The questions is: why did Jesus truly die? Do you know?

In Memory of Georgia Settle

She was like that sweet aunt that everyone in the family looks forward to seeing. Georgia Settle, the quiet side of Paul Settle, was always a joy to be around and always had a smile for those she knew.

This quite, gentle saint went home to be with the Lord this past Sunday and I only found out late yesterday. Her death was not a surprise. We knew that the sinfulness of Alzheimer’s was slowly taking over her body. The ravages of the fallen world claimed this lovely and dear sister in the Lord, and our Savior freed her from the death we all still face.

Who could not help but miss Georgia. She was a model of gentleness in a world that is fixated on violence. How we need more women and Christians like Georgia.

I got to know her through her husband Paul, a man that helped start the PCA back in 1973 out of his garage. Paul and Georgia were a perfect couple for the PCA and for guys like me. He is one of the reasons that I am Reformed Presbyterian in my convictions and in the PCA. It was through Paul’s teaching and guidance, along with Georgia’s cooking that I learned about the Reformed Faith, Calvinism, the Doctrines of Grace and the PCA. I am just one of many that have been touch through the ministry of Paul and Georgia.

I think at one point I was able to count up almost 10 men that came through Dallas Theological Seminary and graduated with Reformed convictions because of Paul and Georgia’s ministry to us. Any of you who know DTS, will know this to be an oddity. While we agree on some of the fundamentals of the faith, we differ on many more. Paul was an assistant pastor at Park Cities Presbyterian Church, was was only a few miles away from DTS. Because of the size of the church and solid reputation of some of the speakers that PCPC drew, we couldn’t help but be curious. Plus, for some of us, the arguments of Dispensationalism do not hold water. Given that, we were looking for answers that were more in line with what we were finding in the Bible. Paul was more than glad to help. It never hurt matters that Georgia was willing to cook breakfast for us as we asked Paul our questions. Truth be told, the strongest argument Paul ever made for the Reformed faith was his gentle and biblical response to my bold assertions. If ever there was a man gifted as a peacemaker and teacher, it is Paul.

And Georgia was his perfect match. Gentle, kind, sweet, and a great cook. Like I said, it was through their ministry to guys like me that helped me grow in my understanding of God’s word. They had a ministry to those young men who wanted to know more about what it meant to be Reformed. Georgia would cook, Paul would teach. I didn’t think it could get better than that. I was single at the time and the idea of having a breakfast with big biscuits, eggs, jams, jellies, bacon, sausage, coffee, tea, juice, etc, everything that made a great breakfast a great breakfast. As a single man, I couldn’t pass it up.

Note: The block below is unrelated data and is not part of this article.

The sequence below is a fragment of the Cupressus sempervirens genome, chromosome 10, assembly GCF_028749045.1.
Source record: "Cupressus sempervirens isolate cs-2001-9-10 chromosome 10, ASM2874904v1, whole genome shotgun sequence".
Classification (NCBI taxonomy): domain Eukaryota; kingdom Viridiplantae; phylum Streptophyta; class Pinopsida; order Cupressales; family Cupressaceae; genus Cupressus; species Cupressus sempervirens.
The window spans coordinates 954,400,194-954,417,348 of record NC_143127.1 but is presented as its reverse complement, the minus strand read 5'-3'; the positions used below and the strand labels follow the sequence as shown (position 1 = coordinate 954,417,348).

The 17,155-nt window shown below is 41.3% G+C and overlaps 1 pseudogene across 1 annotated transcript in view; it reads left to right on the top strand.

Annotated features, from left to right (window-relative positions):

On top of that, some of the other men that were attending the breakfast were all guys I really looked up to. Mike Bowen, who is now an associate pastor in Tyler, Texas, Jeff Hatton, pastor in Waco, TX, his brother Pete Hatton, in Edmond, OK., and Marc Corbett, who had the audacity to start up an RUF chapter at Liberty University, and so many others who I know I should mention, but their names slip my mind right now. They are all a testimony to both Paul’s gentle instructions and Georgia’s great egg and sausage casseroles.

That ministry slowly came to an end as the sickness slowly to over Georgia’s mind. Anyone who has gone through that know that it is harder on those who have to help the sick than those who are sick. Paul slowly moved out of ministry so he could take care of his lovely bride of 54 years. What man wouldn’t? Especially given her sweet nature. I haven’t spoken with Paul in years. I knew his life was fully involved with his loving care to his bride, so I left him alone. I have prayed and am praying for him today as he says goodbye to Georgia.

The memorial services are being held in Second Presbyterian Church in Greenville, SC, where Paul and Georgia served for years.  It is only fitting that Paul and the rest of the body of Christ say goodbye to her there. They made their initial mark in the PCA out of Greenville. I wish I could go. But I can’t. So I write this memorial to her. May the Lord raise up many more great women like Georgia, and may He comfort our dear brother Paul as he grieves the loss of his wife.  What a testimony both have for the Lord. May He use Georgia’s memorial for His glory.

Here is the link to her obituary.

Reading a Manuscript is Not Preaching

One of the hardest lessons for a pastor to learn is to truly lean on the Holy Spirit while preaching and not his manuscript. I know this all too well because in my tradition, we are prone to read our manuscripts instead of preaching the message of the gospel. While manuscripts may provide well documented theological arguments, reading from one is not preaching. Reading from a manuscript is nothing more than giving a theological lecture. Far too often in my denomination it is regarded as preaching. On the one hand, the manuscript process for preparation is to be commended because it requires research, prayer and time spent in the word of God. But on the other hand, it is bad because when you are reading a manuscript, the Holy Spirit is inhibited.